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Dori Chaconas
I've always been a storyteller, a singer of nursery rhymes, a twister of truth. The oldest girl in a family of seven kids, I used my survival skills as a storyteller to keep my younger siblings from maiming each other in poking wars. I loved books and I'd read for hours. And I would 'live' in... show more

I've always been a storyteller, a singer of nursery rhymes, a twister of truth. The oldest girl in a family of seven kids, I used my survival skills as a storyteller to keep my younger siblings from maiming each other in poking wars. I loved books and I'd read for hours. And I would 'live' in those stories. If the hero suffered, so did I. I once roller skated around our block twenty-eight times in a snow storm, mentally fighting the elements in the Yukon. I froze my butt off, but let me tell you - it was perfect suffering!As an adult, I read to my twins often. Then because of a nagging need to do something creative, I began to write. I learned to submit my writing to children's magazine publishers, ever conscious of the postage money I was sure I was throwing away. But the challenge was there! The Yukon (and now the publishing world) needed to be tamed - to heck with the suffering or the cost of a stamp!I sold my first story to Highlights for Children, then many more to that magazine, to Jack and Jill, Scholastic and others. I sold three picture books: A Hat for Lily, and In A Window on Greenwater Street, to Steck/Vaughn, and The Way The Tiger Walked, to Simon & Schuster. I was a published author! But I didn't feel like an author. At least I had the publishers fooled. Not one of them called to tell me it was all a huge mistake.I left all these glories, and doubts, in the early '70's. Life called me in different directions for the next thirty years. We now had four daughters and schools that introduced us to that annoying word tuition. I went to work part time at various jobs - preschool, nursing home, medical clinic, hospital. I quieted my creative demon in snitches and snatches of small projects until 1997, when two amazing things happened. My daughter, Stacy DeKeyser, started to write, and I was introduced to this new, alien thing called a computer.I had EMAIL! Stacy lived in Atlanta and cyber channels smoked with our back and forth messages about writing - she asking questions about my long ago experiences, and me, trying to remember. She introduced me to online writers' groups and after a few short months, I was drawn back into the world of writing. My first picture book, On a Wintry Morning (illustrated by Stephen T. Johnson) appeared in the bookstores in October 2000. New books are reviewed and the reviews can be good or bad. If the reviewer writes: "Would someone please shoot this writer," that's bad. If the book is given a 'starred review,' that's good. On a Wintry Morning received two starred reviews (lucky me!) and also won the Archer/Eckblad Award for the best picture book to be written by a Wisconsin author in 2000. I was astonished. The book has a simple, rhyming text about a daddy and his baby daughter spending a wintry morning together. How appropriate is that, having watched my husband help raise four daughters? With the help of my daughter and my writing friends, I think I'm becoming a good writer. In addition to a good number of picture books, I've written a series of five easy-to-read Cork and Fuzz books. It's been an interesting and pleasurable journey.And why do I write? I can't give just one reason. But I think what comes closest to being the most important reason goes something like this. Close your eyes and imagine you hear a child laugh. Then imagine that you are the one who made him laugh. Can you feel that inner glow?Please visit my website: www.dorichaconas.com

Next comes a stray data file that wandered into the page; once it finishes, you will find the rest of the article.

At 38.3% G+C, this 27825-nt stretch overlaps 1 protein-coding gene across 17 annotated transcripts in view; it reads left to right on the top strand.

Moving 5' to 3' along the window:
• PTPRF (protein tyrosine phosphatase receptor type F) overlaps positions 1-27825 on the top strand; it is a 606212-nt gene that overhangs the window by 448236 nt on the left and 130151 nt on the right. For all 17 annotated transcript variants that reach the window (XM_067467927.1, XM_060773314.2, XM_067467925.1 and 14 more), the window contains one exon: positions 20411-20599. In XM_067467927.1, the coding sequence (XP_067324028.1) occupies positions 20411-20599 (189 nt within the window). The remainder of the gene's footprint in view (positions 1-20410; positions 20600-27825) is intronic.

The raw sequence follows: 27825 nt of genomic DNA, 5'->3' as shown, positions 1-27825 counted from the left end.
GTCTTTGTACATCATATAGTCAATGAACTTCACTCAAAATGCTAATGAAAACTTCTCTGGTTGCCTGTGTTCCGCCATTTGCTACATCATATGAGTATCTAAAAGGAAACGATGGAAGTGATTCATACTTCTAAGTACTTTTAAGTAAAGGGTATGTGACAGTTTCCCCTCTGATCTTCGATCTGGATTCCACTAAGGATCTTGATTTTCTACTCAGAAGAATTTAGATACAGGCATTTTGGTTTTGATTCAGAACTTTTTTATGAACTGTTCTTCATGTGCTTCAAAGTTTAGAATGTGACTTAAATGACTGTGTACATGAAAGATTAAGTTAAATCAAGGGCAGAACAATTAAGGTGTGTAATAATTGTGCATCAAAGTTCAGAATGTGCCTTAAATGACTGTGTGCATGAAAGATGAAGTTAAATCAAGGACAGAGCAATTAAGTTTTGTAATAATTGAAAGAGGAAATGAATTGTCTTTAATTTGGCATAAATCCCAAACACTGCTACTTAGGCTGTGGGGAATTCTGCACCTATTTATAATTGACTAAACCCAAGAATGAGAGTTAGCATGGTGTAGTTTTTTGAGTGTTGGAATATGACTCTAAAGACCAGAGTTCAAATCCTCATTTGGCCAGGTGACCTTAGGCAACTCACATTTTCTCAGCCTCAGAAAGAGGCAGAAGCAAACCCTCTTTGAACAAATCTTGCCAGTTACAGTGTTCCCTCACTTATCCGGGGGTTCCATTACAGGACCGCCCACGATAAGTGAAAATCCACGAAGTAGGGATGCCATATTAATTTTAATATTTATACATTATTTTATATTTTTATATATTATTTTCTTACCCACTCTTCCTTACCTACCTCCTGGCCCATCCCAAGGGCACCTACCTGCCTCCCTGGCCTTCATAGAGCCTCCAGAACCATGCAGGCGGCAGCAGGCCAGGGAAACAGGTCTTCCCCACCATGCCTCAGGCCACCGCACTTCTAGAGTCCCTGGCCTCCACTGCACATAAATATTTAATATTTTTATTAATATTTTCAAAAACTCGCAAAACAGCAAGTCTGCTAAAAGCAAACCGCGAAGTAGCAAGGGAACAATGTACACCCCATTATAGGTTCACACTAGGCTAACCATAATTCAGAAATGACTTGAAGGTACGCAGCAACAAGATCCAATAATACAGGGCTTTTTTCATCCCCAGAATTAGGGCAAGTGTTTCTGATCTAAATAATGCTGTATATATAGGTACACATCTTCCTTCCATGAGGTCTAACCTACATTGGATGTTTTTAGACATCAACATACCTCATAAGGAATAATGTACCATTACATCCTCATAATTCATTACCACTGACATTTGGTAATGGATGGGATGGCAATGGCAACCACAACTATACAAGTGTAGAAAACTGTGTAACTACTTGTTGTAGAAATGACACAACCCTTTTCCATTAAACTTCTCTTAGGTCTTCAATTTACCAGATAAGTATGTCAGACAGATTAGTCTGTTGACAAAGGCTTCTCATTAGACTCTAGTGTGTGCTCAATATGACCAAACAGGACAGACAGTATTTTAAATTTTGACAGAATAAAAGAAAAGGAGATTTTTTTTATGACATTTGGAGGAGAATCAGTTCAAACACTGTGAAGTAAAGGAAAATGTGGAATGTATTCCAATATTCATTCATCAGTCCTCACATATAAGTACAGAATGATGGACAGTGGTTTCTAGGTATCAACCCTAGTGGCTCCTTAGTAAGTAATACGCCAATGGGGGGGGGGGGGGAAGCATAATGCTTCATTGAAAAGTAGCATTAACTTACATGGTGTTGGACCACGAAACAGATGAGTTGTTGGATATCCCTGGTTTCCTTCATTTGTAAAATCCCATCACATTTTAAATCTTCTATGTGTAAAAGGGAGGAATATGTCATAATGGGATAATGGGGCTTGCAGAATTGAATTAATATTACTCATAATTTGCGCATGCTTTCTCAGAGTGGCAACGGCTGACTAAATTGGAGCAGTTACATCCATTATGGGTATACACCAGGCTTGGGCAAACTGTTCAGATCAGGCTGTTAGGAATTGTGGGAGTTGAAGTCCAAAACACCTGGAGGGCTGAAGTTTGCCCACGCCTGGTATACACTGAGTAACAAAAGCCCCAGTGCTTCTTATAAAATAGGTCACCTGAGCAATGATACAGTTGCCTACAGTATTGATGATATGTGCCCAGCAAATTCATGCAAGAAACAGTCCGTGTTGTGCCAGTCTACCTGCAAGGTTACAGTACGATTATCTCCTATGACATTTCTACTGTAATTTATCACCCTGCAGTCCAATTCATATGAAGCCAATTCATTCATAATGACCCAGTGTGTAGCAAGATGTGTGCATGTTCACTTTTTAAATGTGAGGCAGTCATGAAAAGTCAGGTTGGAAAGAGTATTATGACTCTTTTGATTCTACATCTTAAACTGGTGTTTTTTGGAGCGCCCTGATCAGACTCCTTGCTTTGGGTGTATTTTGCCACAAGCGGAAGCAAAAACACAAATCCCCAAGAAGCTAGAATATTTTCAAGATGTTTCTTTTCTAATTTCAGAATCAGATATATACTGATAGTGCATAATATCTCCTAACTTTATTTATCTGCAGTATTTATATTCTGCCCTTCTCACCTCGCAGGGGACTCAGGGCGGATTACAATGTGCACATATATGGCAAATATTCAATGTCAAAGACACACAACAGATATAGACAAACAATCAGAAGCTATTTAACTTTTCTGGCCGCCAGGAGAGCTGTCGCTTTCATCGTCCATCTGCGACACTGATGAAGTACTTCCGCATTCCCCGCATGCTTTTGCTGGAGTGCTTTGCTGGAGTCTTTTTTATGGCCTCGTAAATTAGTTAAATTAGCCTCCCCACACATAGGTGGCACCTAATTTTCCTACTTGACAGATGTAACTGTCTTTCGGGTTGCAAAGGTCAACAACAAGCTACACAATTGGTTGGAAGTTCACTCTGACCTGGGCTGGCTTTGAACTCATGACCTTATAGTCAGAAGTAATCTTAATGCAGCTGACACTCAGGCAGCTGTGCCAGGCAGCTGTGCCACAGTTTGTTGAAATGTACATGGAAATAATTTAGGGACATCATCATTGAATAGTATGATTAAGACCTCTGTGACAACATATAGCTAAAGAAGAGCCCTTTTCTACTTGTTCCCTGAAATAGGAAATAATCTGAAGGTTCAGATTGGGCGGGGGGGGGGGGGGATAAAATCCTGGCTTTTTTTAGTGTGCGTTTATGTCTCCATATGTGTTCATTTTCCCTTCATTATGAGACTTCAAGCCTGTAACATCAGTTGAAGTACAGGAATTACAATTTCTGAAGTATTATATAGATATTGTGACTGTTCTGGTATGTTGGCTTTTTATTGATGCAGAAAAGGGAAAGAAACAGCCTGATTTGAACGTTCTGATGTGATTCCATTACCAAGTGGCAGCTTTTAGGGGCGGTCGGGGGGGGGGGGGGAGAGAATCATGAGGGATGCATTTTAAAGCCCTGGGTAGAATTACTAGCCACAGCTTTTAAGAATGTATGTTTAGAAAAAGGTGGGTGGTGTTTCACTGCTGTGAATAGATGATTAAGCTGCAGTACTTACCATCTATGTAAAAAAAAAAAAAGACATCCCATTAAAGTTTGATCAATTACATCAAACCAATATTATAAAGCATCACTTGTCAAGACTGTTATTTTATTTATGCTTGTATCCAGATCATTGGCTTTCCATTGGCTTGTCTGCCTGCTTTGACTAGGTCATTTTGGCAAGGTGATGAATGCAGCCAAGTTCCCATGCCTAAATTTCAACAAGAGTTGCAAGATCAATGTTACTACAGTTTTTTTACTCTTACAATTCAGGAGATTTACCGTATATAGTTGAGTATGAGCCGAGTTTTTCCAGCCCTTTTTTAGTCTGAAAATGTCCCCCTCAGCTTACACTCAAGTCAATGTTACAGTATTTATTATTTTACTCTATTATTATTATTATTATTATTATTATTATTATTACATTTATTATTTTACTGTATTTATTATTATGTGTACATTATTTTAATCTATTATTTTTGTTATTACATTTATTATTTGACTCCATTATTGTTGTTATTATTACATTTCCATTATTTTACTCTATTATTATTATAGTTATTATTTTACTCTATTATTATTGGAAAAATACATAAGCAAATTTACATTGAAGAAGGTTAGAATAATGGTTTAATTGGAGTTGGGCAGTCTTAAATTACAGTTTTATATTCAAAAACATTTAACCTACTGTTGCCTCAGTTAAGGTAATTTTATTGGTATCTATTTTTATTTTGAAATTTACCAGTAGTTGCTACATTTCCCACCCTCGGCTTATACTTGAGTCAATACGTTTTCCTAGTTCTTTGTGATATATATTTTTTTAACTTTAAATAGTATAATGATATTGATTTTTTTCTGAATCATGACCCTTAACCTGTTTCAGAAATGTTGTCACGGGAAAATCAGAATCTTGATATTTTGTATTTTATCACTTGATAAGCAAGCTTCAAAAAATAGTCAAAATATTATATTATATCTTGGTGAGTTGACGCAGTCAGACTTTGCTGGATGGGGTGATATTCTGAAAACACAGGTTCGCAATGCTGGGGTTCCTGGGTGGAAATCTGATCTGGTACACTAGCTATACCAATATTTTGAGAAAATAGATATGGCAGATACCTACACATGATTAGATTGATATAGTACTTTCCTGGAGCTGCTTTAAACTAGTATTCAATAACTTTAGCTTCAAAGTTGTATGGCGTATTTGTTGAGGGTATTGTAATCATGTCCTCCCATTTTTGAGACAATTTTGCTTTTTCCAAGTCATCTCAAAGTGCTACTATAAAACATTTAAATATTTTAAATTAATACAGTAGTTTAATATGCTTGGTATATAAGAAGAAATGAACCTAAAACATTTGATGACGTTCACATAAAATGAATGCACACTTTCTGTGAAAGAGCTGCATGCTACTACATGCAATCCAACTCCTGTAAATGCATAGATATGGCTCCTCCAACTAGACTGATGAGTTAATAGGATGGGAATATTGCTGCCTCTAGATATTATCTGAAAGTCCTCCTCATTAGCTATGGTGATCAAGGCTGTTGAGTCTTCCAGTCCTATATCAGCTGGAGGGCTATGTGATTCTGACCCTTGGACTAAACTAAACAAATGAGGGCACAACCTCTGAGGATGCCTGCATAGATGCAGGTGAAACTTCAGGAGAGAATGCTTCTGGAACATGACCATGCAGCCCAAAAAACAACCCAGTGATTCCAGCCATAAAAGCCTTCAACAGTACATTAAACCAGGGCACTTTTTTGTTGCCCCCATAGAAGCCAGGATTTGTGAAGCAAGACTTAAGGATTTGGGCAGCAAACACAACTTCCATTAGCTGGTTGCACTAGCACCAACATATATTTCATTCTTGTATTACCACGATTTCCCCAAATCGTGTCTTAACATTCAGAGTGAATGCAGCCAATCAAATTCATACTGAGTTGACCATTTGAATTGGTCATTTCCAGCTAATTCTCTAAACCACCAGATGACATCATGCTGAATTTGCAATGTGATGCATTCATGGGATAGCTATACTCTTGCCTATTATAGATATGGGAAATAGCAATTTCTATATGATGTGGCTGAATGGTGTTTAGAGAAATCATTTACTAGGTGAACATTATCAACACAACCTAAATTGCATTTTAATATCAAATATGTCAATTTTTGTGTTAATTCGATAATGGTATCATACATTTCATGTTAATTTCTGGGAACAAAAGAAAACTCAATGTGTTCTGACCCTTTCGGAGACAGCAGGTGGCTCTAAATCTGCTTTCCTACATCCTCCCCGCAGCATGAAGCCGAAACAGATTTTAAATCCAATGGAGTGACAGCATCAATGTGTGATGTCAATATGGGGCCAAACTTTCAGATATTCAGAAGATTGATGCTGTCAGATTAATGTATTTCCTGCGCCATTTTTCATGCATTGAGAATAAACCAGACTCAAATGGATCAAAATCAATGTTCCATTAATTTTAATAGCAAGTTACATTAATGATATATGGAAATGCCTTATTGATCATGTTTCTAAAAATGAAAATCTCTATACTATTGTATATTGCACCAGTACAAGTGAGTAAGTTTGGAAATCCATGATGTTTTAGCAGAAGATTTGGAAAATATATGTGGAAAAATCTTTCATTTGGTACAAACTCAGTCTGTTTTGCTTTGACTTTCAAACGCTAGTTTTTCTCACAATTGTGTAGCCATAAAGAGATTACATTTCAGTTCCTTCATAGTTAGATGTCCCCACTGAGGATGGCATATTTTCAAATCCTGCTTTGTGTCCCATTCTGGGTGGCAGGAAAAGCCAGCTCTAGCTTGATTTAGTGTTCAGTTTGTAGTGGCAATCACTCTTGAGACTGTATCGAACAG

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Community Reviews
Allusion is not Illusion
Allusion is not Illusion rated it 6 years ago
This incautionary tale of a little mouse struck silly by instalove is too cute for me, but I liked the saturated colors and wood-graining of the illustrations.
debnance
debnance rated it 8 years ago
Dinny Brown is anxious to get to the fair, but his family is busy with work of their own. Finally, after everyone gets ready, the family makes it to the fair. The story culminates with a magnificent detailed foldout of the glories of the fair.“’I’ll help you stack so we can go!Please hurry, Daddy! ...
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